Typically, activelyRead More
Whenever a lottery reaches a crazy amount, many people who are not typical gamblers start to dream and buy a ticket. I would personally argue that the wistful dreaming of a better life than the one we currently have is an unhealthy exercise. If I can afford a Toyota for my new car purchase, I don’t walk into a BMW dealership: I will like the Toyota I ultimately end up buying far less than I otherwise would have.
How often do you conduct business electronically? You may be surprised at the answer!
Any time you check your bank account online, have your paycheck or Social Security payment directly deposited, make contributions to your IRA, pay for your home utilities, make a purchase online, file your taxes, or use social media, you are sending or receiving information electronically. You have an electronic account in some form or another with almost every organization with which you transact.
Community foundations across the country are working hard to improve their local communities, but many people are not aware of how they work or the benefits of partnering with them. Here’s an example of how Savant partnered with the Community Foundation of Northern Illinois (CFNIL) in a guest blog from their president, Jon Bates.
In November, Savant Capital Management received the 2015 Best-in-Business IMPACT AwardTM, part of Schwab’s annual IMPACT Awards® program which recognizes excellence inRead More
Ben Franklin once said, “Be at war with your vices, at peace with your neighbors, and let each New Year find you a better man.” The beginning of a new year often leads us to examine our lives and find ways to battle vices.
While many of our goals for the New Year may be physical in nature, there are many parallels between our physical and financial well being. When I think of financial goals, I divideRead More
Yesterday I was in the mood for some good milk on my cereal. You know the kind: the milk that costs more but has that rich flavor. I bought some with a new box of my favorite cereal and returned home to enjoy my breakfast. The second I began to pour, I knew something was wrong. The consistency was off. I looked more closely at the label:
“buttermilk.” How could I have done that? The packaging had looked right;
This is the season of college applications. The season of campus visits, standardized testing, and early admissions. With my oldest being a high school sophomore, I should not be aware of any of this process yet. But my daughter’s email inbox has been inundated over the last several months with communications from over 100 different colleges and universities.
As her parent, I am floored by the intensity and breadth of the marketing process involved in the College Decision. I admire myRead More
Have you asked yourself where your paycheck will come from in retirement? Once taxes are considered, will it be enough to live the way you want? For most of us, starting and ending our career with the same company is a thing of the past, as are the days of pension checks funding the majority of our retirement. For better or worse, most of us now bear the responsibility for our own retirement planning and determining how our savings willRead More
My three-year-old daughter was in the checkout line at a craft store with my wife, happily dressed up for the day as a witch. She had a black dress and black hat, plus she was excitedly holding a bouquet of artificial flowers. (After all, it was a craft store!) Another mother and slightly older daughter waited in front of them in the line. The child pointed at my daughter and said in a loud voice, “Look, Mom – that girl’sRead More
When the markets decline, it’s natural to want to sell equities. It’s hard to watch your account values go down and listen to your advisor telling you to be patient. Although selling equities when they are down is a bad decision, there are things you can do to make the most of a downturn. A Roth conversion is one possible way to take advantage of declining markets.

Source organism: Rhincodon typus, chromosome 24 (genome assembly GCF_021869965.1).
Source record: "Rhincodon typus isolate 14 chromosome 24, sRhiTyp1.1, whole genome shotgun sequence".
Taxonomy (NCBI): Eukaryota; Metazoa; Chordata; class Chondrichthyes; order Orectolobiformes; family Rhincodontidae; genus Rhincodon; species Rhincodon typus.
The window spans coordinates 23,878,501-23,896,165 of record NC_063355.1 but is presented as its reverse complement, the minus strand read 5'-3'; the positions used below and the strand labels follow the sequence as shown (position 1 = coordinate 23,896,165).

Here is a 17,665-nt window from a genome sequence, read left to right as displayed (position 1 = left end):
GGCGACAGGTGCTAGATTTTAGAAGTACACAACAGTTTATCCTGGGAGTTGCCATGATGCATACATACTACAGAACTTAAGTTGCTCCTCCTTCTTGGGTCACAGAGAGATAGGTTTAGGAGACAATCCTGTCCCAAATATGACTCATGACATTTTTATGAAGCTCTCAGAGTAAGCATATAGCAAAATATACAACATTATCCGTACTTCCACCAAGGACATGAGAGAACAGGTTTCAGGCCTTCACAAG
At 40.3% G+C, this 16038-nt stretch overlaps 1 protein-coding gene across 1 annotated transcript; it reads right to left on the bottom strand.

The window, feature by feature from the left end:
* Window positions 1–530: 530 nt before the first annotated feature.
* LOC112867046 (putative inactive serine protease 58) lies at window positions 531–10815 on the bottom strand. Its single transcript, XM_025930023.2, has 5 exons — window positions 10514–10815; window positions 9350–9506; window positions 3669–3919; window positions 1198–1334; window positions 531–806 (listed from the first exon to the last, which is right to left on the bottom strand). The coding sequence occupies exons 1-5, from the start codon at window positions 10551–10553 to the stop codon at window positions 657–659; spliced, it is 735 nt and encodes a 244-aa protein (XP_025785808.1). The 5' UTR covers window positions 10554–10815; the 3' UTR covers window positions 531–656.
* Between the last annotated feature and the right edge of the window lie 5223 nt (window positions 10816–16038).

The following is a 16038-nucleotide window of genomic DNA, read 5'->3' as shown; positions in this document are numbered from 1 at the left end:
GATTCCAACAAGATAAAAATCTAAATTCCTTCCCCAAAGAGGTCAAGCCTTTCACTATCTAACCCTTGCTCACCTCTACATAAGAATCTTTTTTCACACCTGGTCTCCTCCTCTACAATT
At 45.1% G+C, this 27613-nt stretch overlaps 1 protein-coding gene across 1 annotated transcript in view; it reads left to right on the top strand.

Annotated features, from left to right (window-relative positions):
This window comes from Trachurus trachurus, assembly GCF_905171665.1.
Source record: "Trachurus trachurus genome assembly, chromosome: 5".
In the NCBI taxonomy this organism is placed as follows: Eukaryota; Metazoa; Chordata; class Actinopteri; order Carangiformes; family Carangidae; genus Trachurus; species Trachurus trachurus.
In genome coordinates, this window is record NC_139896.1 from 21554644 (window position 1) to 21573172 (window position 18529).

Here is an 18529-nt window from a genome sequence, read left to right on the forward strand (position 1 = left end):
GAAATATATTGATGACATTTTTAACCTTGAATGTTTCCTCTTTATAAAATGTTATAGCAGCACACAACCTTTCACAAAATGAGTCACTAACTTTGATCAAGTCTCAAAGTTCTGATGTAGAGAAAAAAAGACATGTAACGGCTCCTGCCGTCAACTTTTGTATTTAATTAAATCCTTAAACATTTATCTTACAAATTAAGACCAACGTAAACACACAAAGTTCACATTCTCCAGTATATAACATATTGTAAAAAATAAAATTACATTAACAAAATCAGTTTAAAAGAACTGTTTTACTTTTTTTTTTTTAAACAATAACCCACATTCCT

A Roth IRA is a retirement savings vehicle that grows tax-free. Withdrawals are alsoRead More
You may recognize the phrase above, coined by the London Underground subway system. In London, “mind the gap” simply means to watch carefully as you exit the train to the platform, as there can be a gap between the surfaces. In an articleI read recently, this phrase was used in a different manner. It referred to the gap in age between millennials and baby boomers.
Did you know that by the end of 2015 millennials (peopleRead More
We have never seen instability like this before; the market is going to crash! When the Housing Bubble burst in late 2007, I was just about to get my driver’s license (some might argue that’s just as scary). When the Dotcom Bubble popped in 2000, I had just mastered multiplication and division tables. For the crash prior to that, Black Monday on October 19, 1987, my parents had not even met. Now that I invest my own money,Read More
June 26, 2015 marked a historic decision when the Supreme Court ruled that same-sex couples have a constitutional right to marry in all states (Obergefell v Hodges). This means that financial benefits available only to traditional married couples can now be enjoyed by couples of the same sex.
Prior to June 26, 2015, same-sex couples could receive Social Security benefits based on a combination of legal factors such as jurisdiction of marriage, residency, and whether there was a non-legal civil arrangement otherRead More
You have worked hard, saved and accumulated wealth, and are now entering the years when you can start benefiting from the money you’ve saved as well as government-provided benefits. There are many milestones during this time period, and it may be difficult to keep them all straight.
Here are a few highlights of what you can expect:
Age 59 ½: This is the magic age at which you gain access to all your retirement accounts, includingRead More
Our journey through life involves setting goals such as graduating from college, buying home, starting a new business, or traveling the world, and working to accomplish those goals. It’s invigorating to identify a dream and set plan in place to achieve it. The feeling of pride that comes from reaching a new milestone and realizing the fruit of our efforts is one of a kind.
Saving for retirement is a very important life goal but it canRead More
Year-end and spring tax filing seasons are popular times to focus on your finances. A mid-year check doesn’t sound like the ideal way to spend your summer, but it is a great time to take stock of your situation.
Financial health becomes increasingly important as pensions get harder to come by and the future of Social Security is questionable. Early- and mid-career Americans will need to rely on their own savings to support themselves in retirement. SometimesRead More